I was lucky enough to be included in the blog tour for The Stig Plays a Dangerous Game by Jon Claydon and Tim Lawler. The publisher, Piccadilly Press sent me a paperback and this blog tour has been organised by the wonderful Faye! When I was first approached, I almost didn’t believe it – The Stig, in a book? But, it’s real!
Sam Wheeler may be the new boy in Bunsfold, but he’s got a feeling that all is not well either in the town or at Bunsfold High – and he’s not just talking about the maths teacher with the unfortunate flatulence. A local boy, Buster Mustang, has recently gone missing, and no one seems to care – they’re all too busy playing the highly addictive video game Xenon or getting the town ready for its very first TT race. Both are the brainchild of mysterious local billionaire PT Cruiser. Besides global domination, PT Cruiser wants nothing more than to destroy his nemesis The Stig once and for all – and his TT race is just what he needs to tempt him on to the big stage again …
Sam sets out with his new friends Minnie Cooper and Ford Harrison to uncover the truth behind all the strange goings-on in Bunsfold – but danger has a habit of showing up wherever they do, and soon all that stands between our heroes and disaster is … a taciturn man in a white suit.
This was a real fun read, I sat and finished it within a day. Apart from Novellas and Graphic Novels, that is a very rare occurrence for me!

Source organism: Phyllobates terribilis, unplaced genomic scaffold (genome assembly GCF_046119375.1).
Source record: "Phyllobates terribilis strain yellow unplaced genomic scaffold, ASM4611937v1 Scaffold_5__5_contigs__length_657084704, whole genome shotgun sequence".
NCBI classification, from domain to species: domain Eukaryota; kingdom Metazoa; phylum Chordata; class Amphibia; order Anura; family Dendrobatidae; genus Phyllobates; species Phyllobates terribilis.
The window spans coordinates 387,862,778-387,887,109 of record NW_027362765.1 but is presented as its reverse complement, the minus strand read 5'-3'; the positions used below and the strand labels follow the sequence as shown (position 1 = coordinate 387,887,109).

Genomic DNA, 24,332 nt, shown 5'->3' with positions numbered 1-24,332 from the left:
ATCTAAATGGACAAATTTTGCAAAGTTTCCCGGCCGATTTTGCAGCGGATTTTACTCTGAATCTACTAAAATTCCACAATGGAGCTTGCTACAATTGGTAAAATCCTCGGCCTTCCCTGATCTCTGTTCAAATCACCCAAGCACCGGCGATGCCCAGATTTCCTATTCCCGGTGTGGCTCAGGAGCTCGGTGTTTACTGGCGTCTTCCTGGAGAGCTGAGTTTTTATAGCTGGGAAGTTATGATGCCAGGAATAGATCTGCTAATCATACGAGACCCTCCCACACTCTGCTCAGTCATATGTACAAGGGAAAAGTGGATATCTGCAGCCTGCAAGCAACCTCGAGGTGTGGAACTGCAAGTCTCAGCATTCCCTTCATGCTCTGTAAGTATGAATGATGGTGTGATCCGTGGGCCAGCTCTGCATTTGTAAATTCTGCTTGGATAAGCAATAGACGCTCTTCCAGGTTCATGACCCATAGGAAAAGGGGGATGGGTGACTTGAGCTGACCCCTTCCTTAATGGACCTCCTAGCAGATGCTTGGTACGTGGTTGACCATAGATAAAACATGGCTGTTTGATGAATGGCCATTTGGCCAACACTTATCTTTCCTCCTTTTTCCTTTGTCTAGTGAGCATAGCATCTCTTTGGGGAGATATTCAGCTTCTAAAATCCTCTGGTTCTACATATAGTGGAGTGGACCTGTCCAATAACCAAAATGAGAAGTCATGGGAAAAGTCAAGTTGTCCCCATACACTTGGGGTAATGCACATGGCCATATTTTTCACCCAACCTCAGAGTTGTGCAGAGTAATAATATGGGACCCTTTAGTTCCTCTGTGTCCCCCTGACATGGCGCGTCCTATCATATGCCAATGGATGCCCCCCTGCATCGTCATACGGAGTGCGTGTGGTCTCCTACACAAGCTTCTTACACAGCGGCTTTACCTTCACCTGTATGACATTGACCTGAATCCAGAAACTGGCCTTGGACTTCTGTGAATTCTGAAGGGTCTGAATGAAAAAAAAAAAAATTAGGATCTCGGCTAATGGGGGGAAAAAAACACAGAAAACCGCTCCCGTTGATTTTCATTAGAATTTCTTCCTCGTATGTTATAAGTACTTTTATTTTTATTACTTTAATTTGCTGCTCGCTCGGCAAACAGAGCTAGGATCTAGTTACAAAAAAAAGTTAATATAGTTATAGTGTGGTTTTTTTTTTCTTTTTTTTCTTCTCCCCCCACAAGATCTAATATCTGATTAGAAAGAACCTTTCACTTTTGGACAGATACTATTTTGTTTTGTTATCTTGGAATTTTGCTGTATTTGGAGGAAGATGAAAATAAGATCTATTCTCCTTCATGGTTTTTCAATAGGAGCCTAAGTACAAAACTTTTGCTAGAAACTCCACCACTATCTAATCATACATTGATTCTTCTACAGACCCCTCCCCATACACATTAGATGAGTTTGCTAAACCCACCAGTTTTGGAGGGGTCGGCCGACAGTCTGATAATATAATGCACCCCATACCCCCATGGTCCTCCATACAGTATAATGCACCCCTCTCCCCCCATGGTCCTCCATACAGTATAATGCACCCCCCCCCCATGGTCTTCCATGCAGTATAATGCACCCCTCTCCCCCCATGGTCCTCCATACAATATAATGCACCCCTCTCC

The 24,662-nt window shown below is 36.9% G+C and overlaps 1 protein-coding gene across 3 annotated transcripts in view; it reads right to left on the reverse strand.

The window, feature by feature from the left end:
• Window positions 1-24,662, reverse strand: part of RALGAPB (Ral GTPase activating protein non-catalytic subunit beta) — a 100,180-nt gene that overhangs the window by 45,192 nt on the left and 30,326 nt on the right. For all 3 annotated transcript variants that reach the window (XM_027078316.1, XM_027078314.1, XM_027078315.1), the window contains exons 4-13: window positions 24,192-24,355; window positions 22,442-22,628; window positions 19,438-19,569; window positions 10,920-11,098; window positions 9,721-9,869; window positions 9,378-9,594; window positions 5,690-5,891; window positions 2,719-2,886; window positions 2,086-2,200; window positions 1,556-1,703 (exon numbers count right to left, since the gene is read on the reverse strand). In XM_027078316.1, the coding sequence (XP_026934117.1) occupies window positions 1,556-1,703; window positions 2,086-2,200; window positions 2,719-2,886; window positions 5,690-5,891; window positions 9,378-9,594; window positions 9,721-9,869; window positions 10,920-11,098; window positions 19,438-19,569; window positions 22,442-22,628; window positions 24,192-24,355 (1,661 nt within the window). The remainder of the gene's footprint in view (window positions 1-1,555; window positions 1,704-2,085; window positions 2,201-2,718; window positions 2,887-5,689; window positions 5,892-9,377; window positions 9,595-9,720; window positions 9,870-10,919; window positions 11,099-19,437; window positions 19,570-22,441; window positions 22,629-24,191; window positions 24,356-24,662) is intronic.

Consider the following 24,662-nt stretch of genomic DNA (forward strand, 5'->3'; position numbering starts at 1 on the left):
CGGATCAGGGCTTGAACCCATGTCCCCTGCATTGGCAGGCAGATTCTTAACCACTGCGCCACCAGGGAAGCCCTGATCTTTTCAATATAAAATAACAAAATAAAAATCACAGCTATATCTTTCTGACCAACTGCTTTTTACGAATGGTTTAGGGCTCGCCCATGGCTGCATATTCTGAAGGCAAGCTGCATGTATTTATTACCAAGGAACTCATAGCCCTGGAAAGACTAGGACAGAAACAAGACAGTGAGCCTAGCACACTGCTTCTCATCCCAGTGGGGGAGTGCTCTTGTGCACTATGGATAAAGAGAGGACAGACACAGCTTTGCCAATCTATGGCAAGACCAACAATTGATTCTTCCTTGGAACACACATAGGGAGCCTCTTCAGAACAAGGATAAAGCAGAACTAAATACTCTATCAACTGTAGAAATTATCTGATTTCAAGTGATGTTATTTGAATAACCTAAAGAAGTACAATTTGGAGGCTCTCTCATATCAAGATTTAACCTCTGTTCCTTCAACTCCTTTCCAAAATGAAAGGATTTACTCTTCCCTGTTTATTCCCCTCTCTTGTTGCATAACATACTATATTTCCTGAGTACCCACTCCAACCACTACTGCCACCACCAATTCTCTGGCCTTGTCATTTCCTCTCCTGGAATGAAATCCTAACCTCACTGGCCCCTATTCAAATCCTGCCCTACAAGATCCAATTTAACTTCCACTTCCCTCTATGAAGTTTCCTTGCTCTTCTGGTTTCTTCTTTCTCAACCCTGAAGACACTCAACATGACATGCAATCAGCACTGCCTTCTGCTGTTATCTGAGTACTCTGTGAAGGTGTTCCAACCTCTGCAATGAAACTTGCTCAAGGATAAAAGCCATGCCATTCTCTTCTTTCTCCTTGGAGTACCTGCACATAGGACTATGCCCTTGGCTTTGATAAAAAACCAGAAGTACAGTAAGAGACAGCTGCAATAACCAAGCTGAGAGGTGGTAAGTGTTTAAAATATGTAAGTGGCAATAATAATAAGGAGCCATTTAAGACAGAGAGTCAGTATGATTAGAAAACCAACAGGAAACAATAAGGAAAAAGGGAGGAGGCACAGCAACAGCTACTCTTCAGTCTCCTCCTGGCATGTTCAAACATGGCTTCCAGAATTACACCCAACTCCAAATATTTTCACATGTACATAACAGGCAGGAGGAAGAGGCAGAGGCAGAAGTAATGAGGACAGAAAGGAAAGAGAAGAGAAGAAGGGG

This book does exactly what it says on the tin, it has very obvious Top Gear references (if you were/ are a fan of the original series) and heavily features many car references, and obviously The Stig!
As a teacher, I am always looking for books that could engage children, sadly I think this is just a tiny bit old for my class, but it would be perfect for Upper Key Stage 2 or Key Stage 3 children. It will keep them hooked until the end, and then desperate for the next book. The action was fast, but not rushed. The humour was clever, yet accessible. There was a plethora of similes, which began to grate on me slightly as an adult but I know that as a child, I would have found them to be the height of hilarity! The truth is, I snorted with laughter a couple of times, and I genuinely found myself saying ‘Just one more chapter, they’re only short ones, I just want to find out what happens next…’
I’d highly recommend this for those who are fans of cars, or of the TV series but also, those who are reluctant readers or those who would like a quick and exciting read. It has both male and female main characters, all of which show an interest in cars and are as equally strong and well – rounded as each other so please, please do not fall into the trap of this being a ‘boy’s book’!
My only critisim would be the use of words such as fruitloop, dim, nuthouse and man up. I feel that these words are dated now and have been highlighted enough as problematic that it was a little grating to read them in this children’s book. However, they were not present constantly and attitudes towards the characters they are directed towards are changed throughout the book, resulting in them not being used towards the end at all.
All in all, parents and teachers of Upper KS2 and KS3 alike should consider this book for their bookshelves!
Do you think there is someone in your life who might like to read this book?
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